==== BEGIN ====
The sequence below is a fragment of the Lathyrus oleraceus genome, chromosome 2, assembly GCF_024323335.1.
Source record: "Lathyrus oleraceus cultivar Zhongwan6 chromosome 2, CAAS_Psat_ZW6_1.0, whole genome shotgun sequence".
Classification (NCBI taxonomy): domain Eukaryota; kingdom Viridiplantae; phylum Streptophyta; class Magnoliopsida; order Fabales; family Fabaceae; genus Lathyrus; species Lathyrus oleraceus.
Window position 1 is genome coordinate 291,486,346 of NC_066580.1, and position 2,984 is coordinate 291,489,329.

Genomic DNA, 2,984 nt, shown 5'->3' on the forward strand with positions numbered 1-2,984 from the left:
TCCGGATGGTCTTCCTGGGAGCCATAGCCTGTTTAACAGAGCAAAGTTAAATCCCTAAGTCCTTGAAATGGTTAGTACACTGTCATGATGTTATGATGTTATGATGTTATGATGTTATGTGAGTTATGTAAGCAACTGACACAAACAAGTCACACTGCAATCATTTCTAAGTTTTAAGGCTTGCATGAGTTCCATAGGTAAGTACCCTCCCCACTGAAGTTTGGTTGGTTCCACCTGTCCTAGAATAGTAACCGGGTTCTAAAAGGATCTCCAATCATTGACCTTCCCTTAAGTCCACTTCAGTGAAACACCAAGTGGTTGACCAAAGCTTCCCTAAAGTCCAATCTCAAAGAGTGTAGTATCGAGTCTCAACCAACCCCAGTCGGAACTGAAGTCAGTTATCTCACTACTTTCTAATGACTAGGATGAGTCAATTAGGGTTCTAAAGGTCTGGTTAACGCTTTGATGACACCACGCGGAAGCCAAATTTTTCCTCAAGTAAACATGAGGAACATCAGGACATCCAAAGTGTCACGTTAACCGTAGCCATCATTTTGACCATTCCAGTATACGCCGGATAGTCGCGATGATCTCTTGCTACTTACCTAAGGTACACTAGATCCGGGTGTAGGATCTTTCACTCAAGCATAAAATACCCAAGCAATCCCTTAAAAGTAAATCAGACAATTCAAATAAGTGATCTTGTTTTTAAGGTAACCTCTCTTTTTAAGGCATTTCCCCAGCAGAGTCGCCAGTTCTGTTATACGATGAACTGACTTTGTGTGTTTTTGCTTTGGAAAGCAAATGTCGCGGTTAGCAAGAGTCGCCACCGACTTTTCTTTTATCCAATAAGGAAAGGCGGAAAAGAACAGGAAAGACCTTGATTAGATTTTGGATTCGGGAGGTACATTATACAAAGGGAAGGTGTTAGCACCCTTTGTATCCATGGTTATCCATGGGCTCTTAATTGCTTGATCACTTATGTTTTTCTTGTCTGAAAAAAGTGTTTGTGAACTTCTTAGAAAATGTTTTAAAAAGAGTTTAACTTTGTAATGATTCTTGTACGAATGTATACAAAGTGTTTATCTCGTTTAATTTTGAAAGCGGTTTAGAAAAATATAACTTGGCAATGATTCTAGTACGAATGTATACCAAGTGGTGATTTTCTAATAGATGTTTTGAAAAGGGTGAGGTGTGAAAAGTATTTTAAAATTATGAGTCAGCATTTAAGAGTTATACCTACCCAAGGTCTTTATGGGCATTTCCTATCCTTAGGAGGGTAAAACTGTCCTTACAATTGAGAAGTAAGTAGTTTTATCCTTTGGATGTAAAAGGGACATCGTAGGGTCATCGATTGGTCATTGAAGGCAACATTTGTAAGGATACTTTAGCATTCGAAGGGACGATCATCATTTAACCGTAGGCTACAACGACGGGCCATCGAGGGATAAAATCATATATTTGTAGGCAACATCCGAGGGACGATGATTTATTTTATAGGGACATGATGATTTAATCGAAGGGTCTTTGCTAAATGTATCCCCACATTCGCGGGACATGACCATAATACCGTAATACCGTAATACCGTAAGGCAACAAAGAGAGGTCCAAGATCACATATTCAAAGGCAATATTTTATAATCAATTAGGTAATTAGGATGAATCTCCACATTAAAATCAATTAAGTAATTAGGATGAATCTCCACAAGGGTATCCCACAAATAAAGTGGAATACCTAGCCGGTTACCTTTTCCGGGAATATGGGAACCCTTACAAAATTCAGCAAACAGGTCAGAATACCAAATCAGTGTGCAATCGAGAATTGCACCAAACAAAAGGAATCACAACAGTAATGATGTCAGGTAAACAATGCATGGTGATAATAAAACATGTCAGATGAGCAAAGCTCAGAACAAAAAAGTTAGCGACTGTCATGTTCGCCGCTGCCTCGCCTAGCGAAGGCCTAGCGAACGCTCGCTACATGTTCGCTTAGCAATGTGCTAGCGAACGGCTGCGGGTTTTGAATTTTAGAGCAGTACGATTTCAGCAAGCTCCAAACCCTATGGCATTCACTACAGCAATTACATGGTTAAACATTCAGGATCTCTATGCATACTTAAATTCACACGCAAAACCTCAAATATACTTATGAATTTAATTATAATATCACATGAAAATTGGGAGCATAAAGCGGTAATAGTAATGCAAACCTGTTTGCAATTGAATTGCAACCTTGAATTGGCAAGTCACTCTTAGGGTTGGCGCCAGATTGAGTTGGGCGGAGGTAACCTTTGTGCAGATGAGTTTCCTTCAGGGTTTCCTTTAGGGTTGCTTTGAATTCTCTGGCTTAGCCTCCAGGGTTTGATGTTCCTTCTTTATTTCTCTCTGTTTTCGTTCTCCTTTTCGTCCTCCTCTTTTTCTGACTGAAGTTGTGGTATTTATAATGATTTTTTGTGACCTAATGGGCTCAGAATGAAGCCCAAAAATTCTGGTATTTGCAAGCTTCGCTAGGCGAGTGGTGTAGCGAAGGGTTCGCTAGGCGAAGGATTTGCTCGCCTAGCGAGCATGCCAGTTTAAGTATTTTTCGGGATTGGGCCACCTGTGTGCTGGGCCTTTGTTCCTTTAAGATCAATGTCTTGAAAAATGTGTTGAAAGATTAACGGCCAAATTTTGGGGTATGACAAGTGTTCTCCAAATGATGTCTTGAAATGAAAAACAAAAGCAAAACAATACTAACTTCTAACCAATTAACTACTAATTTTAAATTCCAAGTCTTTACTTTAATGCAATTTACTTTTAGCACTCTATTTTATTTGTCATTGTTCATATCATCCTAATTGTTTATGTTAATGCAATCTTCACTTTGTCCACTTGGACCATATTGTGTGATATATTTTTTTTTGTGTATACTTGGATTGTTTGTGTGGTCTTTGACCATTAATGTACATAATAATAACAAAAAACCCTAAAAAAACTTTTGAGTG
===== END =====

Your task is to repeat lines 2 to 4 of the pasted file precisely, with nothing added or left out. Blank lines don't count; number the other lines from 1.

Source record: "Lathyrus oleraceus cultivar Zhongwan6 chromosome 2, CAAS_Psat_ZW6_1.0, whole genome shotgun sequence".
Classification (NCBI taxonomy): domain Eukaryota; kingdom Viridiplantae; phylum Streptophyta; class Magnoliopsida; order Fabales; family Fabaceae; genus Lathyrus; species Lathyrus oleraceus.
Window position 1 is genome coordinate 291,486,346 of NC_066580.1, and position 2,984 is coordinate 291,489,329.